Making dams work again? That’s damn smart

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Simon and Wendy Williamson’s rebuilt ‘roaded catchment’, dam and silt trap at Kukerin in WA’s Upper Great Southern region. Photo: Peter Clifton, South West Catchments Council.

Researchers and farmers are set to join forces to find ways of drought-proofing Western Australia’s 200,000 Wheatbelt dams – to help meet the needs of modern farming enterprises.

“The Grower Group Alliance (GGA), which will lead ‘WaterSmart Dams – Making dams work again’, welcomes the $3 million in funding announced from the Australian Government’s Future Drought Fund (FDF) Drought Resilience Innovation Grant program,” GGA chief executive officer Rikki Foss said.

“This exciting project addresses WA farmers’ critical need for water reliability. Although above-average rainfall was received in 2021, an overall trend of declining rainfall, and reduced and less reliable water run-off, have caused many local dams to dry out in recent years.”

WaterSmart Dams also involves grower groups Compass Agricultural Alliance, Southern Dirt, Merredin and Districts Farm Improvement Group and the Fitzgerald Biosphere Group, and researchers from The University of Western Australia (UWA) and the Department of Primary Industries and Regional Development (DPIRD).

The State Government is contributing $1 million, with in-kind contributions coming from partners, plus support from the South-West WA Drought Resilience Adoption and Innovation Hub (SW WA Hub), which is led by the GGA and funded by the FDF.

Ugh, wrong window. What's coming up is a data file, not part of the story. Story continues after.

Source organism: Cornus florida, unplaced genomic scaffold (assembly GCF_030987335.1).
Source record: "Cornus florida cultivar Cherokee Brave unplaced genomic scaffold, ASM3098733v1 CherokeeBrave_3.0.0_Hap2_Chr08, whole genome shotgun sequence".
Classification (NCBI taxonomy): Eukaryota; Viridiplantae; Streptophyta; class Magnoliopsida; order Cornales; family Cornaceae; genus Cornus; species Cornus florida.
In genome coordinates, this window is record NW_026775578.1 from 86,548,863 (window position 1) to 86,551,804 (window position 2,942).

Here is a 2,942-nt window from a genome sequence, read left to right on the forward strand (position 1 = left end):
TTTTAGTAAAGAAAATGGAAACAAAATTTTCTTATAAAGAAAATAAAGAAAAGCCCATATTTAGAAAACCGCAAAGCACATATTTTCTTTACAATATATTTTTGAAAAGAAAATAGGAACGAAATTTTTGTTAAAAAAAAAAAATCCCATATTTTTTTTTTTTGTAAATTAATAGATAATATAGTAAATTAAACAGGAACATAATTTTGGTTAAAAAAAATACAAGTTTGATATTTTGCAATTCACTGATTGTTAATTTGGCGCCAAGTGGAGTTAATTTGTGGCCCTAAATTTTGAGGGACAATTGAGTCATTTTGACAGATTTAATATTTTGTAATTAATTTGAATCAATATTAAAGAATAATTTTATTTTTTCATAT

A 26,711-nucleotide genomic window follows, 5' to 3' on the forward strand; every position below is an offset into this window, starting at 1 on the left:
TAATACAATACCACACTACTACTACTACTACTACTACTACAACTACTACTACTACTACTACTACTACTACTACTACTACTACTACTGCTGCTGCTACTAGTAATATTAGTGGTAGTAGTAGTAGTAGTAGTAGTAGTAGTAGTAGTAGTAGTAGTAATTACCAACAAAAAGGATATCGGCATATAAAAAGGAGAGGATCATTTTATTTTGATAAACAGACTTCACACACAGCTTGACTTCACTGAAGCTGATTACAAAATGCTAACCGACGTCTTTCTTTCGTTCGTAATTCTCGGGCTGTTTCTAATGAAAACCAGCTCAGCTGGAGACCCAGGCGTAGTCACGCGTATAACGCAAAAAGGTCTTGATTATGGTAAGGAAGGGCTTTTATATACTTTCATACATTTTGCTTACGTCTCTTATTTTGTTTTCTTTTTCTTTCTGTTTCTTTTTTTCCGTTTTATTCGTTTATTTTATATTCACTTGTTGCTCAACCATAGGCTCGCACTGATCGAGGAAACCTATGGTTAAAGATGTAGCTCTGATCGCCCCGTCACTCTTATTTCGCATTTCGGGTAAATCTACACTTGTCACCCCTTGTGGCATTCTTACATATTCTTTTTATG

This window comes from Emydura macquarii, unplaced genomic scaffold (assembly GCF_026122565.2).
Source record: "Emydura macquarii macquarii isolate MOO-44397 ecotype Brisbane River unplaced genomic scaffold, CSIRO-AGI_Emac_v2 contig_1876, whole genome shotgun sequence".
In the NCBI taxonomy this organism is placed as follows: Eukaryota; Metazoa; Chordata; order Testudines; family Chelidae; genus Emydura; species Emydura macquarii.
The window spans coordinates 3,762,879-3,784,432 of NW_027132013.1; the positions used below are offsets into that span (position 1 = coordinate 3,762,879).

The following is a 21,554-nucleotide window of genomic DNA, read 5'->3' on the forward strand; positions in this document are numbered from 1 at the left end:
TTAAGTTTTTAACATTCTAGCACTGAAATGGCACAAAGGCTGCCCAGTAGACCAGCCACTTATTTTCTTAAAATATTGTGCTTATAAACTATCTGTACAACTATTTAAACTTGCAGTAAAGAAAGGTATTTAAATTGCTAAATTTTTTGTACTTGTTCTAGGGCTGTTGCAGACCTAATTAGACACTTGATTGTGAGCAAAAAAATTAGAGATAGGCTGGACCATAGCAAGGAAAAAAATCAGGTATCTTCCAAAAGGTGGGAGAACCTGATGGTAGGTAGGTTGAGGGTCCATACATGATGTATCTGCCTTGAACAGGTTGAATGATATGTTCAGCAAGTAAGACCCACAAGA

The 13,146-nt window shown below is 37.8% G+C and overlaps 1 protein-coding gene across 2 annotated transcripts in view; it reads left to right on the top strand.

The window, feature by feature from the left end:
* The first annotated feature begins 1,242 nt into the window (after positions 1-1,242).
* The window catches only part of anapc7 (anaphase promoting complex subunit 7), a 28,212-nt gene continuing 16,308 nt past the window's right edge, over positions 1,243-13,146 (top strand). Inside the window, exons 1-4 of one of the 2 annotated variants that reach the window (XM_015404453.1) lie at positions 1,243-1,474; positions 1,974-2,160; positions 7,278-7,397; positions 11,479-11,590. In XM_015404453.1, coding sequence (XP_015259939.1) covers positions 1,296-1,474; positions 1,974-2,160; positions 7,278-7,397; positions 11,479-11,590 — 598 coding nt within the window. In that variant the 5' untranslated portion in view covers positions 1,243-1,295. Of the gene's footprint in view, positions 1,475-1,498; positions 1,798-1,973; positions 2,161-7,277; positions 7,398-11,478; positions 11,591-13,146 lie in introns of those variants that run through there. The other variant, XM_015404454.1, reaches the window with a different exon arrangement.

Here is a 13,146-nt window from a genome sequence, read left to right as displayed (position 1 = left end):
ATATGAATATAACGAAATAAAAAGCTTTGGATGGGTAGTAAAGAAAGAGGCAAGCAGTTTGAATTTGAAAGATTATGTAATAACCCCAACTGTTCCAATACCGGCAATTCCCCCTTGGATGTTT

WaterSmart Dams builds on the existing WaterSmart Farms program – a collaborative DPIRD-designed program researching sustainable groundwater supply options using on-farm desalinisation technology. 

The new three-year WaterSmart Dams project will investigate solutions including renovating existing dams, building new dams, and implementing evaporation suppression and runoff technologies. 

SW WA Hub Acting Director Mark Holland said the work would be of interest to every farmer who had a dam and would involve 12 core demonstration sites, building farm-based water planning tools, plus workshops, field days and industry training.

“This is a highly collaborative project involving an excellent team, and aligns with the SW WA Hub’s purpose of improving the drought resilience of farmers and their communities,” Mr Holland said.

UWA Associate Professor Nik Callow said UWA welcomed the opportunity to partner with the GGA, grower groups and DPIRD, and to undertake work that would significantly benefit WA farmers.

“Knowledge and water planning tools are demanded by farmers who need their dams to work in all years, and they need to be able to make water investment decisions with confidence,” he said.

DPIRD Senior Principal Research Scientist Richard George said Wheatbelt producers had reported 25 to 100 per cent of their dams had failed from 2018 to 2020, impacting cropping and livestock operations and forcing the export of two million sheep from the region.

“Most dams were built to meet the needs of previous farming systems and smaller enterprises, and are based on rainfall and temperatures from decades past,” Dr George said.

“Modern farms require more reliable, higher quality and larger volumes of water – to service the needs of bigger, more complex cropping and livestock systems – and this project will help bridge that divide.”